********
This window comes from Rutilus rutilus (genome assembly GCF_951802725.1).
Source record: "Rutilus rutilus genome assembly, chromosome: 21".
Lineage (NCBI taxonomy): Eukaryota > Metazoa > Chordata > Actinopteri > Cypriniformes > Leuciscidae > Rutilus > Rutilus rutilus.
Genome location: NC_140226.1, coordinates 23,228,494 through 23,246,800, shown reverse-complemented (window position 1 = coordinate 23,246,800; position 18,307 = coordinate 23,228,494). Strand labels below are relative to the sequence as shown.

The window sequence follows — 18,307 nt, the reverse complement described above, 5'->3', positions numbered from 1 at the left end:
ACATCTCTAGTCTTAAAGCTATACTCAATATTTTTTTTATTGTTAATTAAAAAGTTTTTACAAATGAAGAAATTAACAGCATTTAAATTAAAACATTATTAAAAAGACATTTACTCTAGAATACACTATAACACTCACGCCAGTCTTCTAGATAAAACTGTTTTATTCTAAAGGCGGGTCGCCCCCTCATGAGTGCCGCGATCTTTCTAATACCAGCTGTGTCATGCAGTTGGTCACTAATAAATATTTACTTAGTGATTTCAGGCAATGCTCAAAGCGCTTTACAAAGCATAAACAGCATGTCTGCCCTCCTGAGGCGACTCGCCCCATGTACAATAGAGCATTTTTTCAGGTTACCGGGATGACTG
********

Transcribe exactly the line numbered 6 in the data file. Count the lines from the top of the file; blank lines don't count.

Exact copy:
ACATCTCTAGTCTTAAAGCTATACTCAATATTTTTTTTATTGTTAATTAAAAAGTTTTTACAAATGAAGAAATTAACAGCATTTAAATTAAAACATTATTAAAAAGACATTTACTCTAGAATACACTATAACACTCACGCCAGTCTTCTAGATAAAACTGTTTTATTCTAAAGGCGGGTCGCCCCCTCATGAGTGCCGCGATCTTTCTAATACCAGCTGTGTCATGCAGTTGGTCACTAATAAATATTTACTTAGTGATTTCAGGCAATGCTCAAAGCGCTTTACAAAGCATAAACAGCATGTCTGCCCTCCTGAGGCGACTCGCCCCATGTACAATAGAGCATTTTTTCAGGTTACCGGGATGACTG